After the night was spent chilling next to the river, the morning sun allowed us to measure our bearings. In between the road where the car was left, and the beach where this photograph was clicked; the village is nestled on the hill-slope with many descending trails spiraling towards the Ungmot river. Unlike other destinations on the banana pancake trail, the hippie vibe present here was not due to young foreigners or chic cafes or 420 salesmen (or the existence of all three eluded us) but maybe because you could picture a nonconformist nature lover spending months here without a care in the world.
If one is new to kayaking, the river will make it evident within a matter of seconds; but it's an ideal place to start. After an exhilarating session with the paddles, we swam across the river, the visuals giving testament to how clear and serene the water really was.
Not sure to what extent time has changed this village, but if you plan on visiting - do reach on time if you want a homestay or remember to carry your own bloody tents!
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Factoring in decently sized rucksacks, a two man alpine tent is barely enough for two to get a good night's sleep. How about a chain of events where you have to fit in three?
If you happen to be in Meghalaya, heading over to Dawki is an absolute must. In pursuit of a crystal clear still-water river which seemed too good to be true on the internet, we left for the hill-town after spending the day at a well known touristy village - Mawlynnong. Reaching late at night with little knowledge of the place was definitely not the brightest of our ideas! Regardless, we followed ambiguous directions from a local and continued down the road, unknowingly exiting the town, straight towards the Indo-Bangladesh border. Back then it wasn't so hilarious, being stopped by the border patrol, who inspected our car with a flashlight before 'asking' us to fuck off.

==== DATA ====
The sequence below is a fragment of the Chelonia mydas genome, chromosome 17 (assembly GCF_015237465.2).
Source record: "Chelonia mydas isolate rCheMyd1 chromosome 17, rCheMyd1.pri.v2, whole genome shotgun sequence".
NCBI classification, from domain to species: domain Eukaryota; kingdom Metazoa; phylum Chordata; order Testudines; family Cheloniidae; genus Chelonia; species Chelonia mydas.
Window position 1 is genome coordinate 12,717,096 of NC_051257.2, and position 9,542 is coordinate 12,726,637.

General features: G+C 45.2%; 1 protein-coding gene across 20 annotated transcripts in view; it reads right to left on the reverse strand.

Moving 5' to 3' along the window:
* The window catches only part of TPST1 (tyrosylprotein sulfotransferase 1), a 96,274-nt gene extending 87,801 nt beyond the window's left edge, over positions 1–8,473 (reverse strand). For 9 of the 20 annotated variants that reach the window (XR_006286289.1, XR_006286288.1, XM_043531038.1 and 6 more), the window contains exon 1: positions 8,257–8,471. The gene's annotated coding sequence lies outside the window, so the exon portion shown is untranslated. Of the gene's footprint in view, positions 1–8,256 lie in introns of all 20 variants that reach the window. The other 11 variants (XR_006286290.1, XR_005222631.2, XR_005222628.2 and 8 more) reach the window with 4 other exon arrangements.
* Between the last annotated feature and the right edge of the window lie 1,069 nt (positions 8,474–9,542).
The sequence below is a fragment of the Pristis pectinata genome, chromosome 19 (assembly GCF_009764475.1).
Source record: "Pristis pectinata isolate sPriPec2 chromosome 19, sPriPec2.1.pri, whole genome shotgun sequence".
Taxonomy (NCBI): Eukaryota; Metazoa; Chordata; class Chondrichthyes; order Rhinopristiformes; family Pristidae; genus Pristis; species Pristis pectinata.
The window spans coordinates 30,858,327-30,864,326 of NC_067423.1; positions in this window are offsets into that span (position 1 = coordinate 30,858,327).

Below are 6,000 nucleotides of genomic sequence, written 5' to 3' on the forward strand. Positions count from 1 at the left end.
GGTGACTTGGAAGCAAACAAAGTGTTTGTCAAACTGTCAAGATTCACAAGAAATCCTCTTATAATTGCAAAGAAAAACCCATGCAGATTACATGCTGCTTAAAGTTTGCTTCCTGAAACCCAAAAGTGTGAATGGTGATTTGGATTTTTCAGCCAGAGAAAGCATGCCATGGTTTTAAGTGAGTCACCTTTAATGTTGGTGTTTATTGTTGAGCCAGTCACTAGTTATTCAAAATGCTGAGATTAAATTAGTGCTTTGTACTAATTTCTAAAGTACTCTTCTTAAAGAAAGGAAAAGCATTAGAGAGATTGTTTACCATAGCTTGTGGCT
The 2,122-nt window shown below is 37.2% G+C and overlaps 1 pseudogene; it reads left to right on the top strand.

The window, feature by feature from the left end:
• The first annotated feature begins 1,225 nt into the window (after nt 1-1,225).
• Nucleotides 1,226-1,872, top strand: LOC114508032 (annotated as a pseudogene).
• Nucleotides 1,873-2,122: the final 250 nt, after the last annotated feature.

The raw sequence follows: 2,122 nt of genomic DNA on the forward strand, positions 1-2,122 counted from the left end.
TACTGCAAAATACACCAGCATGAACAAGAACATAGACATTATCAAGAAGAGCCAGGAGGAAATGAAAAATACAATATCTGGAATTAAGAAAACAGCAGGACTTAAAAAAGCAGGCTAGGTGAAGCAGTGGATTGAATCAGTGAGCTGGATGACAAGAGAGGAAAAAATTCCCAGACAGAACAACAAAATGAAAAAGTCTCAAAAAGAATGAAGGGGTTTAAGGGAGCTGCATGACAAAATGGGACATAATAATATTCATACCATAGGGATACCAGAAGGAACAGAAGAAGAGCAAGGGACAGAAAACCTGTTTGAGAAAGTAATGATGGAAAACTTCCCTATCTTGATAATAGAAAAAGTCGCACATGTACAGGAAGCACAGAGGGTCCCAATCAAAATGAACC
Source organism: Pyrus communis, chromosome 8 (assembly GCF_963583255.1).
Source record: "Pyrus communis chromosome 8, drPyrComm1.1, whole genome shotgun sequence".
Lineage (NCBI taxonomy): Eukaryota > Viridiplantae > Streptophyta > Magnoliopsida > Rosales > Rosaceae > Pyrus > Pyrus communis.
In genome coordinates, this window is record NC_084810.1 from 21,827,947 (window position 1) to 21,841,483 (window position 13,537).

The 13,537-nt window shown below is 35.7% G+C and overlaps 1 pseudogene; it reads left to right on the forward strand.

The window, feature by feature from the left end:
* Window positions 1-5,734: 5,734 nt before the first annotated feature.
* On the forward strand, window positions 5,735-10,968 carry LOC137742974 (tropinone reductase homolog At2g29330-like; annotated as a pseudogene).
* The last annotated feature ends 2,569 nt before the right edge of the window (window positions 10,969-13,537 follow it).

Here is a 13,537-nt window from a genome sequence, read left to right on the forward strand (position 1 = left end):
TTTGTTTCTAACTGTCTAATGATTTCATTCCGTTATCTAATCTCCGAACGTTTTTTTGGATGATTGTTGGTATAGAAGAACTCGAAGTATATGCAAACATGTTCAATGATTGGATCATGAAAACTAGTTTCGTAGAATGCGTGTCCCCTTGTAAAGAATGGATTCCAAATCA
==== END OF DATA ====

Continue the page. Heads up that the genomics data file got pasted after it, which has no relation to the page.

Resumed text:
Backwards was the only option, along which, I witnessed my first ever "Welcome to India" banner. Oblivious to the fact that lady luck had finally decided to join our party of three, we spotted a narrow road which was ascending before disappearing into darkness. It's hard to recall what the signboard looked like, but it labelled the direction as 'Shnongpdeng'. The name sounded familiar and seemed to collaborate with the aforementioned directions we got back in the town. Albeit the consensus - "a narrow broken road like this could hardly lead to anything", the familiarity of the name was enough for us to explore this route. Every single curve of the road would heighten the suspense and every single rickety wooden bridge we almost didn't cross would intensify our doubt. We drove on and lo & behold, we saw signs of inhabitation! We still hadn't figured out how to pronounce it's name but man were we happy to reach Shnonpgdeng. In a region where the sun sets by 5, it was a big deal to find a shack open post 11. The fact that he only had one small tent to give was just an insignificant predicament.